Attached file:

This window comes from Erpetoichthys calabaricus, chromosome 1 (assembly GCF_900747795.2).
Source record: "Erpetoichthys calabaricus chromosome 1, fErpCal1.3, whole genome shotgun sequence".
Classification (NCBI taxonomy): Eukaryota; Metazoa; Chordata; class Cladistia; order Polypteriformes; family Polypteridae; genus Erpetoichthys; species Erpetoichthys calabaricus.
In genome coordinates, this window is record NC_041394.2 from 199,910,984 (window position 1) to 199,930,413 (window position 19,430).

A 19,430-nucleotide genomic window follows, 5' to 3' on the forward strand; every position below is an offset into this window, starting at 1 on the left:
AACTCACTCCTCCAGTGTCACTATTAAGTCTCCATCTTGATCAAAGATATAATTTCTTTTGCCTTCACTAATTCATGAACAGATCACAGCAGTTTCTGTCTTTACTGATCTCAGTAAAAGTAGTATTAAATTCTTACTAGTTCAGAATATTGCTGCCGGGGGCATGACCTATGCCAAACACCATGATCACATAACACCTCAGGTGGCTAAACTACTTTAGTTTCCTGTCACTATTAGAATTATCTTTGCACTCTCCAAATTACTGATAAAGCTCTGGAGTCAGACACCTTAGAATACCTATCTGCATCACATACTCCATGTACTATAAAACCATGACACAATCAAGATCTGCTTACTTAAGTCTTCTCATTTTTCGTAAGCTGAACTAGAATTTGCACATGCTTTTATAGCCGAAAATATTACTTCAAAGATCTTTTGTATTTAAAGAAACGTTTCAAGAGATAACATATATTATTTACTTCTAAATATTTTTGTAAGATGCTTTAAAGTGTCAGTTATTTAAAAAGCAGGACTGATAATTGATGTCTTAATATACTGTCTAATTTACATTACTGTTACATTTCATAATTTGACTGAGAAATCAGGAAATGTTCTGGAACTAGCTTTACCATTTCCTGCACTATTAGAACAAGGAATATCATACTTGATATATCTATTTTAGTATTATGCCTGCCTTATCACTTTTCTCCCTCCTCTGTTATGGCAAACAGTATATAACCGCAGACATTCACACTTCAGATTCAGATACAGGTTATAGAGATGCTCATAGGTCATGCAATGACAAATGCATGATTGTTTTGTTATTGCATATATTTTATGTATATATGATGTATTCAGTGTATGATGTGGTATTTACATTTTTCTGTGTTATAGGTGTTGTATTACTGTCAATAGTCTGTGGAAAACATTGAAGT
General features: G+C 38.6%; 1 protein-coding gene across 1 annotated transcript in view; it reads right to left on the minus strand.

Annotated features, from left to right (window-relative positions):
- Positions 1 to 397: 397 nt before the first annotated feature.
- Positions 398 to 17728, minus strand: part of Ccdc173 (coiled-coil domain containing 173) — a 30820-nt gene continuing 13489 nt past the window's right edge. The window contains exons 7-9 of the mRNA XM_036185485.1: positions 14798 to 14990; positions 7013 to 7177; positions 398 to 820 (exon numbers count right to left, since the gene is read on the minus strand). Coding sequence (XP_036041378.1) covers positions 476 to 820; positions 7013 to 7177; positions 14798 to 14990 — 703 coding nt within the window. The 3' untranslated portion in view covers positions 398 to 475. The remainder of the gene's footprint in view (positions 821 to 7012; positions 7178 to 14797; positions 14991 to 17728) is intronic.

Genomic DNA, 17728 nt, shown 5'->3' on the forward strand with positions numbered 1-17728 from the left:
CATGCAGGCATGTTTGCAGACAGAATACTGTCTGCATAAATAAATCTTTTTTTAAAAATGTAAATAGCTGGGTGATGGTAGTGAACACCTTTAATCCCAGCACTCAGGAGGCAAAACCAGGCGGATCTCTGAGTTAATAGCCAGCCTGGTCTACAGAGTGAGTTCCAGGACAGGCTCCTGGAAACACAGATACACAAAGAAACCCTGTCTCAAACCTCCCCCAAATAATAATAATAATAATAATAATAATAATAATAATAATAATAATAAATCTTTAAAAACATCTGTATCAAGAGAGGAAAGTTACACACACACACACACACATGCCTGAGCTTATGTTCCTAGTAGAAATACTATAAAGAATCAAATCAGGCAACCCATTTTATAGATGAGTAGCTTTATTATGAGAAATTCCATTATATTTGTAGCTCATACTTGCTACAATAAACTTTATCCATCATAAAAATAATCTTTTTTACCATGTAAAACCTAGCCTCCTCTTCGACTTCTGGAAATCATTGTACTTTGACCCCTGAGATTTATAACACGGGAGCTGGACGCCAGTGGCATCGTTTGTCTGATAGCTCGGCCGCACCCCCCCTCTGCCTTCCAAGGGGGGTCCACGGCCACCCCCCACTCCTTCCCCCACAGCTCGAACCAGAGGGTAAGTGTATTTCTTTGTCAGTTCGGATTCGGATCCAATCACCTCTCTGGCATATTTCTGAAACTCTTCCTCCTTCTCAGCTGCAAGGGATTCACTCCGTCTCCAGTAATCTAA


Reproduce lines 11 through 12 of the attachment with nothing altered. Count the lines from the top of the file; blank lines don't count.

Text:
Genomic DNA, 17728 nt, shown 5'->3' on the forward strand with positions numbered 1-17728 from the left:
CATGCAGGCATGTTTGCAGACAGAATACTGTCTGCATAAATAAATCTTTTTTTAAAAATGTAAATAGCTGGGTGATGGTAGTGAACACCTTTAATCCCAGCACTCAGGAGGCAAAACCAGGCGGATCTCTGAGTTAATAGCCAGCCTGGTCTACAGAGTGAGTTCCAGGACAGGCTCCTGGAAACACAGATACACAAAGAAACCCTGTCTCAAACCTCCCCCAAATAATAATAATAATAATAATAATAATAATAATAATAATAATAATAAATCTTTAAAAACATCTGTATCAAGAGAGGAAAGTTACACACACACACACACACATGCCTGAGCTTATGTTCCTAGTAGAAATACTATAAAGAATCAAATCAGGCAACCCATTTTATAGATGAGTAGCTTTATTATGAGAAATTCCATTATATTTGTAGCTCATACTTGCTACAATAAACTTTATCCATCATAAAAATAATCTTTTTTACCATGTAAAACCTAGCCTCCTCTTCGACTTCTGGAAATCATTGTACTTTGACCCCTGAGATTTATAACACGGGAGCTGGACGCCAGTGGCATCGTTTGTCTGATAGCTCGGCCGCACCCCCCCTCTGCCTTCCAAGGGGGGTCCACGGCCACCCCCCACTCCTTCCCCCACAGCTCGAACCAGAGGGTAAGTGTATTTCTTTGTCAGTTCGGATTCGGATCCAATCACCTCTCTGGCATATTTCTGAAACTCTTCCTCCTTCTCAGCTGCAAGGGATTCACTCCGTCTCCAGTAATCTAA